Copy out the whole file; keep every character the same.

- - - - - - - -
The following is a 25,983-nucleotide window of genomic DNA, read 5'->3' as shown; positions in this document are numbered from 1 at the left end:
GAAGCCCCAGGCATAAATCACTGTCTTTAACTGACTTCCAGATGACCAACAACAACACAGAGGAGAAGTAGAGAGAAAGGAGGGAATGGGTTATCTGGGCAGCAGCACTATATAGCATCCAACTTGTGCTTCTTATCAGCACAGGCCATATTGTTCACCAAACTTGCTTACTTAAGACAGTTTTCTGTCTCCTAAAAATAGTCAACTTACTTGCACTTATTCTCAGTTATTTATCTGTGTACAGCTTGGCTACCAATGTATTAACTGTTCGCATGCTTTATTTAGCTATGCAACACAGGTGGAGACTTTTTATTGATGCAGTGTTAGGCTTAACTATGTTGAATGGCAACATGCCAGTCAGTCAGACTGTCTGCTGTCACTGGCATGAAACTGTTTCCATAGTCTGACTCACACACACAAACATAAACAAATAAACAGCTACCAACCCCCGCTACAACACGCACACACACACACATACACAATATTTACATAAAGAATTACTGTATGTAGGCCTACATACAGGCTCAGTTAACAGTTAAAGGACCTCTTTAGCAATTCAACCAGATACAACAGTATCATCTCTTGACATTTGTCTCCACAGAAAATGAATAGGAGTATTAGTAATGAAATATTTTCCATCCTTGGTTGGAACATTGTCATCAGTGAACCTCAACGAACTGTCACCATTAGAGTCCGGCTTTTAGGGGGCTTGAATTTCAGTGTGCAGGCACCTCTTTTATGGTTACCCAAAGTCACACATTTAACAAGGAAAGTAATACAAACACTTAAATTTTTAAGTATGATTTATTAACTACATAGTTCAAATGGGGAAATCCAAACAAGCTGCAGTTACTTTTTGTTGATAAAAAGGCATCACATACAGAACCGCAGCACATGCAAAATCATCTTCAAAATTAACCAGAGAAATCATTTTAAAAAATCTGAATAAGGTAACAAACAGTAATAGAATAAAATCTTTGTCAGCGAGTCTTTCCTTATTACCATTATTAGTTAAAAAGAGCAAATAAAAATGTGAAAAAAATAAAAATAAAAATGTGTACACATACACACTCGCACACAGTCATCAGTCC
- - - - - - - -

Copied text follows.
The following is a 25,983-nucleotide window of genomic DNA, read 5'->3' as shown; positions in this document are numbered from 1 at the left end:
GAAGCCCCAGGCATAAATCACTGTCTTTAACTGACTTCCAGATGACCAACAACAACACAGAGGAGAAGTAGAGAGAAAGGAGGGAATGGGTTATCTGGGCAGCAGCACTATATAGCATCCAACTTGTGCTTCTTATCAGCACAGGCCATATTGTTCACCAAACTTGCTTACTTAAGACAGTTTTCTGTCTCCTAAAAATAGTCAACTTACTTGCACTTATTCTCAGTTATTTATCTGTGTACAGCTTGGCTACCAATGTATTAACTGTTCGCATGCTTTATTTAGCTATGCAACACAGGTGGAGACTTTTTATTGATGCAGTGTTAGGCTTAACTATGTTGAATGGCAACATGCCAGTCAGTCAGACTGTCTGCTGTCACTGGCATGAAACTGTTTCCATAGTCTGACTCACACACACAAACATAAACAAATAAACAGCTACCAACCCCCGCTACAACACGCACACACACACACATACACAATATTTACATAAAGAATTACTGTATGTAGGCCTACATACAGGCTCAGTTAACAGTTAAAGGACCTCTTTAGCAATTCAACCAGATACAACAGTATCATCTCTTGACATTTGTCTCCACAGAAAATGAATAGGAGTATTAGTAATGAAATATTTTCCATCCTTGGTTGGAACATTGTCATCAGTGAACCTCAACGAACTGTCACCATTAGAGTCCGGCTTTTAGGGGGCTTGAATTTCAGTGTGCAGGCACCTCTTTTATGGTTACCCAAAGTCACACATTTAACAAGGAAAGTAATACAAACACTTAAATTTTTAAGTATGATTTATTAACTACATAGTTCAAATGGGGAAATCCAAACAAGCTGCAGTTACTTTTTGTTGATAAAAAGGCATCACATACAGAACCGCAGCACATGCAAAATCATCTTCAAAATTAACCAGAGAAATCATTTTAAAAAATCTGAATAAGGTAACAAACAGTAATAGAATAAAATCTTTGTCAGCGAGTCTTTCCTTATTACCATTATTAGTTAAAAAGAGCAAATAAAAATGTGAAAAAAATAAAAATAAAAATGTGTACACATACACACTCGCACACAGTCATCAGTCC